BERLIN - Germany may receive one million people seeking refugee status this year, up from the record 800,000 arrivals predicted so far, said Vice Chancellor Sigmar Gabriel on Monday.
"There are many signs that Germany this year will take in not 800,000 refugees, as forecast by the interior ministry, but one million," he wrote to members of his centre-left Social Democratic party.
Germany, buckling under the pressure of the wave of asylum-seekers, reintroduced identity checks Sunday on people travelling within the passport-free Schengen zone, essentially reversing its open-door policy to Syrians.
Gabriel stressed that "everyone who applies for asylum on German soil is allowed to stay here until a decision is reached. We are not changing that.
"The aim is however to maintain control of the borders in an unforeseeable and exceptional situation and to return to an orderly handling of refugee policy.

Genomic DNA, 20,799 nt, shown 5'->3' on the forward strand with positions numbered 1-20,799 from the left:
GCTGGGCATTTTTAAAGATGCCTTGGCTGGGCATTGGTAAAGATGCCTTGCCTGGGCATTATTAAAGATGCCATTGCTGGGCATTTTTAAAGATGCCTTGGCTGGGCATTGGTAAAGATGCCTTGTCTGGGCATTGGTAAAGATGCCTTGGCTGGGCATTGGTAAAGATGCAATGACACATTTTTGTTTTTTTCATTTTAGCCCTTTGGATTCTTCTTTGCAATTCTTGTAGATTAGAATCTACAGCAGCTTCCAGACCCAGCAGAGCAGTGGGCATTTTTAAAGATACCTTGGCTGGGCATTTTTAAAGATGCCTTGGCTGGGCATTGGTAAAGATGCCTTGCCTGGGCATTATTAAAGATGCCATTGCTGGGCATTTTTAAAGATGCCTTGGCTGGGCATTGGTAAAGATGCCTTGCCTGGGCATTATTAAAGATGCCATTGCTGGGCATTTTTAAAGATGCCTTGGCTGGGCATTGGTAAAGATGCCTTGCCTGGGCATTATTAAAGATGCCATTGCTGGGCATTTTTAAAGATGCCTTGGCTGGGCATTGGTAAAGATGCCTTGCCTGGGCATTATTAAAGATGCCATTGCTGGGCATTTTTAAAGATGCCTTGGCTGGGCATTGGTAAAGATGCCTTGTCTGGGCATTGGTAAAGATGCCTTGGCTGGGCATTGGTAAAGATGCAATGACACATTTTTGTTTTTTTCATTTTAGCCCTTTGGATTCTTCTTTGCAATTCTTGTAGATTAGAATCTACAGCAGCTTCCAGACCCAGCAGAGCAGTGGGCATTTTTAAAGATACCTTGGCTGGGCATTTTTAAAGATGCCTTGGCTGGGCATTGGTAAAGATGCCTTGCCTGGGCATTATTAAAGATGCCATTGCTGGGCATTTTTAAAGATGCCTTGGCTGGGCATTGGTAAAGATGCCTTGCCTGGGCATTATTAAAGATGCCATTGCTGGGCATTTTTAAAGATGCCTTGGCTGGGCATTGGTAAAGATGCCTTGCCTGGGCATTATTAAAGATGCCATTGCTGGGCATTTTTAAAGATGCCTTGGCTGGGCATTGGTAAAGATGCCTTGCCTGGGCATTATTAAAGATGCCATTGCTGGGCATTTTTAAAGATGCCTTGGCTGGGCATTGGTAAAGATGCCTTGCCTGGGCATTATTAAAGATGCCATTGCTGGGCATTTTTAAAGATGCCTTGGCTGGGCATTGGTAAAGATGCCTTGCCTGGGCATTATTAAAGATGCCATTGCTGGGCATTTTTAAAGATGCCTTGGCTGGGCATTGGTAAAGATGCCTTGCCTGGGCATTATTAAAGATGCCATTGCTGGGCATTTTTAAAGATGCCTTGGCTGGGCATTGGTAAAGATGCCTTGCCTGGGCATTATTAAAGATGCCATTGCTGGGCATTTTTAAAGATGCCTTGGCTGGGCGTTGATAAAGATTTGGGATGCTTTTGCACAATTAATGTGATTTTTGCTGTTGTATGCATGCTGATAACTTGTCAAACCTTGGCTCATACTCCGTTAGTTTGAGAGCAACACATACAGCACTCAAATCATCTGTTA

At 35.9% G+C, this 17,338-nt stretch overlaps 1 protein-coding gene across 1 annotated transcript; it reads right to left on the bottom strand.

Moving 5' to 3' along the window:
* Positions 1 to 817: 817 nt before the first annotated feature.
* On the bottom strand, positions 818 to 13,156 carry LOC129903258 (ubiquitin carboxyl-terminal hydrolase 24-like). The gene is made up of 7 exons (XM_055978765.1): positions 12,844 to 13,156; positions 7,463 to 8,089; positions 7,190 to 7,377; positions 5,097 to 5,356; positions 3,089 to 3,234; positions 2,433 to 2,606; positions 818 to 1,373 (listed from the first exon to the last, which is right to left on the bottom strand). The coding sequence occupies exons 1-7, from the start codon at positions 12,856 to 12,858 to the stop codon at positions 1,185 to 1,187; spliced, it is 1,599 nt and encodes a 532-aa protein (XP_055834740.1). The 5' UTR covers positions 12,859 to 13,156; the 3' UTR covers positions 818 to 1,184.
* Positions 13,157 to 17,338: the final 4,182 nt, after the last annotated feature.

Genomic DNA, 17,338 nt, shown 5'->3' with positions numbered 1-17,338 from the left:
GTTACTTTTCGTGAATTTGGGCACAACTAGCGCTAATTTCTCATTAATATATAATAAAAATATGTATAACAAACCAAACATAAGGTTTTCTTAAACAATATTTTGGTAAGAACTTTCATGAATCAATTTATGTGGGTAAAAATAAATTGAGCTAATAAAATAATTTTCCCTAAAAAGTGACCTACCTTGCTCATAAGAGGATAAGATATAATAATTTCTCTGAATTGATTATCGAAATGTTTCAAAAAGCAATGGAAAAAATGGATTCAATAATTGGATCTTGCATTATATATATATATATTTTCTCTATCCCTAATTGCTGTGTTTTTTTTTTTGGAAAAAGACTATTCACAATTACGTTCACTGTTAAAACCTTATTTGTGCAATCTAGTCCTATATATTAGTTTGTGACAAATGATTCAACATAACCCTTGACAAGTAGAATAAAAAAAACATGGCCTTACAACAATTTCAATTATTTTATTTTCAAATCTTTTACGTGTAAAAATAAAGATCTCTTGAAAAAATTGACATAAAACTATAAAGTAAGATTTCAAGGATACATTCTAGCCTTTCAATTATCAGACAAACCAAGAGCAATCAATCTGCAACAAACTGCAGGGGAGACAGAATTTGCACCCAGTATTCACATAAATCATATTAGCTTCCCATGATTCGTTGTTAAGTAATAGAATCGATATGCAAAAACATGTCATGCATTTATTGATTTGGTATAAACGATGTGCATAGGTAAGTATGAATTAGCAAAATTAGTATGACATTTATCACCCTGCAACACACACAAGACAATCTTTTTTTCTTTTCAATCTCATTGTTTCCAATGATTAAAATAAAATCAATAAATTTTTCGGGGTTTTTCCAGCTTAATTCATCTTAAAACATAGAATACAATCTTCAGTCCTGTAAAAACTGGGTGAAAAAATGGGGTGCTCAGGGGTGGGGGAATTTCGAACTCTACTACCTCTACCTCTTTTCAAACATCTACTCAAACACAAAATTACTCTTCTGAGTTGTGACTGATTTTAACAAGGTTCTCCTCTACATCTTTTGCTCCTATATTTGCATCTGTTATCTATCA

"This includes a clear signal to our European partners that Germany, even if we're ready to make a disproportionate effort, can't go it alone and accept all the refugees."
He added that "Germany is strong and can do a lot. Still, in the last few days we have seen that, despite our best intentions, our capacity to take in people is reaching its limits -- especially in view of the speed of the refugee flow."
He said all state ministers had signalled that their capacity to accomodate the newcomers was nearly depleted.
"Despite many discussions with our European partners, we haven't succeeded so far in finding a collective solution to the refugee crisis," said Gabriel.
"No country can handle accepting and accommodating the refugees alone. It is necessary that we make this clear to our neighbours."